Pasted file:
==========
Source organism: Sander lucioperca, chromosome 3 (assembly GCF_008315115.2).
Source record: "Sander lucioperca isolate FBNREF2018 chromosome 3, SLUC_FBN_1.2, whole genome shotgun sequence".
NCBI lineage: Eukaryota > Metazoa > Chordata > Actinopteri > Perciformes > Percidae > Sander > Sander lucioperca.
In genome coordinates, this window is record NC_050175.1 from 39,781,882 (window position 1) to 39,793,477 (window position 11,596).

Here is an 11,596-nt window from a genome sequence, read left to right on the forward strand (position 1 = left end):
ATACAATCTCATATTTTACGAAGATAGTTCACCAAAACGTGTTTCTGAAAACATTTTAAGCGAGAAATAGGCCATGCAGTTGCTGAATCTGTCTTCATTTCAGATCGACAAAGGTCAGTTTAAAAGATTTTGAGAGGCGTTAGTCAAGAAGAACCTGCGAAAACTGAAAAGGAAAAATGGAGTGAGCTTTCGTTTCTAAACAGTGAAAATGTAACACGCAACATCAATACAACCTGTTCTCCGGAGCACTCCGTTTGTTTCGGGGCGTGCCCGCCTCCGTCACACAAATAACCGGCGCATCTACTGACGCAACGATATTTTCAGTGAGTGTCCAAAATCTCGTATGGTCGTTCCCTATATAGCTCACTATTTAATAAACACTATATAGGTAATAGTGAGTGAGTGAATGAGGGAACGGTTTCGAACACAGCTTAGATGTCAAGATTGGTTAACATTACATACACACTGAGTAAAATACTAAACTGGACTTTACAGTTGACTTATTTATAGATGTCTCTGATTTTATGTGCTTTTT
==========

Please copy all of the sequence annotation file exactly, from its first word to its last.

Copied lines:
Source organism: Sander lucioperca, chromosome 3 (assembly GCF_008315115.2).
Source record: "Sander lucioperca isolate FBNREF2018 chromosome 3, SLUC_FBN_1.2, whole genome shotgun sequence".
NCBI lineage: Eukaryota > Metazoa > Chordata > Actinopteri > Perciformes > Percidae > Sander > Sander lucioperca.
In genome coordinates, this window is record NC_050175.1 from 39,781,882 (window position 1) to 39,793,477 (window position 11,596).

Here is an 11,596-nt window from a genome sequence, read left to right on the forward strand (position 1 = left end):
ATACAATCTCATATTTTACGAAGATAGTTCACCAAAACGTGTTTCTGAAAACATTTTAAGCGAGAAATAGGCCATGCAGTTGCTGAATCTGTCTTCATTTCAGATCGACAAAGGTCAGTTTAAAAGATTTTGAGAGGCGTTAGTCAAGAAGAACCTGCGAAAACTGAAAAGGAAAAATGGAGTGAGCTTTCGTTTCTAAACAGTGAAAATGTAACACGCAACATCAATACAACCTGTTCTCCGGAGCACTCCGTTTGTTTCGGGGCGTGCCCGCCTCCGTCACACAAATAACCGGCGCATCTACTGACGCAACGATATTTTCAGTGAGTGTCCAAAATCTCGTATGGTCGTTCCCTATATAGCTCACTATTTAATAAACACTATATAGGTAATAGTGAGTGAGTGAATGAGGGAACGGTTTCGAACACAGCTTAGATGTCAAGATTGGTTAACATTACATACACACTGAGTAAAATACTAAACTGGACTTTACAGTTGACTTATTTATAGATGTCTCTGATTTTATGTGCTTTTT